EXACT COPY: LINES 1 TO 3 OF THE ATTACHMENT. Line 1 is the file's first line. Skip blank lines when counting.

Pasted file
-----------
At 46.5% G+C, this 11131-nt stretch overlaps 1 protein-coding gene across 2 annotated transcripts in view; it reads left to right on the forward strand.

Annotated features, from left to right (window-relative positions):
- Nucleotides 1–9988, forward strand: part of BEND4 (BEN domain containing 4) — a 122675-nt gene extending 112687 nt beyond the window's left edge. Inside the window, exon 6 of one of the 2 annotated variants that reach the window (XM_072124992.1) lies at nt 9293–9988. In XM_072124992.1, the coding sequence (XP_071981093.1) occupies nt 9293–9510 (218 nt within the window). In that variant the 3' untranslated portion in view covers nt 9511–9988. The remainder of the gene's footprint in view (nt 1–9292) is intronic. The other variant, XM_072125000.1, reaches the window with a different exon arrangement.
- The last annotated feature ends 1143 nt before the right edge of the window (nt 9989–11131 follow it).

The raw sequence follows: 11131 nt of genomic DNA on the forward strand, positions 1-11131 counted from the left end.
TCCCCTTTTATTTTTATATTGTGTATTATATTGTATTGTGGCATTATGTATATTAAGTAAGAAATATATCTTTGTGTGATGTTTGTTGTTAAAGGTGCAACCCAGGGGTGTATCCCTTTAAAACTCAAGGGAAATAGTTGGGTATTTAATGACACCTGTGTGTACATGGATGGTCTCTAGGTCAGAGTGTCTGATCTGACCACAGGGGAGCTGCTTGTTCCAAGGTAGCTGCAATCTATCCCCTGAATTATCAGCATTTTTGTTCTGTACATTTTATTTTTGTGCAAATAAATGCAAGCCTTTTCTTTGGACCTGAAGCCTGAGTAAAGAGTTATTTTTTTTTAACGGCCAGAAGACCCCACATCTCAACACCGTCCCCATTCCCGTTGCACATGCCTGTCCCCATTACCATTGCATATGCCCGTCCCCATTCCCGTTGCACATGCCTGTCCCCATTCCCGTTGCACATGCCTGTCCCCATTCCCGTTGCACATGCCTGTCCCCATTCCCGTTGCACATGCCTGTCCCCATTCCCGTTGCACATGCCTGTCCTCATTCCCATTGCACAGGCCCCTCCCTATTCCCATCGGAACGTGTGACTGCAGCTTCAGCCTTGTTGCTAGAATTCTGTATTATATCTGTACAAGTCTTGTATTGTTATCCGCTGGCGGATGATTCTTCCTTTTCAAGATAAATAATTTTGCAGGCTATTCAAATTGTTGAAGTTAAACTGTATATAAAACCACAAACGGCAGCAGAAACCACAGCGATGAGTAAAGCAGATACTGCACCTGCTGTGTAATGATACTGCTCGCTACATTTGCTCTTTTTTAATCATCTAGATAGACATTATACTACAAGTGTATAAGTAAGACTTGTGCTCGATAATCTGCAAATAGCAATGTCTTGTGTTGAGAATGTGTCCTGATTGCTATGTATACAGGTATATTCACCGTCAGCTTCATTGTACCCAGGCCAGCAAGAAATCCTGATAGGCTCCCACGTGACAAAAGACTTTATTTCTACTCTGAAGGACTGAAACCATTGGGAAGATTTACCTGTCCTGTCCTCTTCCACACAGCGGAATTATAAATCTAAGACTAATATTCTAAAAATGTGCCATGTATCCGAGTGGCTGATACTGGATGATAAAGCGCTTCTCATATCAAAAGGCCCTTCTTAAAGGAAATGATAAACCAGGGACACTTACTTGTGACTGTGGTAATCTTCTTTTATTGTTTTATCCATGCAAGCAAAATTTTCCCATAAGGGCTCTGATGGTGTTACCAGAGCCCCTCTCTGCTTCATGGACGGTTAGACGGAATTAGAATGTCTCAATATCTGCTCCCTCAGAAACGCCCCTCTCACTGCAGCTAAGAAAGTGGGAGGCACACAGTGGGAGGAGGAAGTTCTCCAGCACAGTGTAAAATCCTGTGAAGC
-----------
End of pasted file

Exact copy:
At 46.5% G+C, this 11131-nt stretch overlaps 1 protein-coding gene across 2 annotated transcripts in view; it reads left to right on the forward strand.

Annotated features, from left to right (window-relative positions):
- Nucleotides 1–9988, forward strand: part of BEND4 (BEN domain containing 4) — a 122675-nt gene extending 112687 nt beyond the window's left edge. Inside the window, exon 6 of one of the 2 annotated variants that reach the window (XM_072124992.1) lies at nt 9293–9988. In XM_072124992.1, the coding sequence (XP_071981093.1) occupies nt 9293–9510 (218 nt within the window). In that variant the 3' untranslated portion in view covers nt 9511–9988. The remainder of the gene's footprint in view (nt 1–9292) is intronic. The other variant, XM_072125000.1, reaches the window with a different exon arrangement.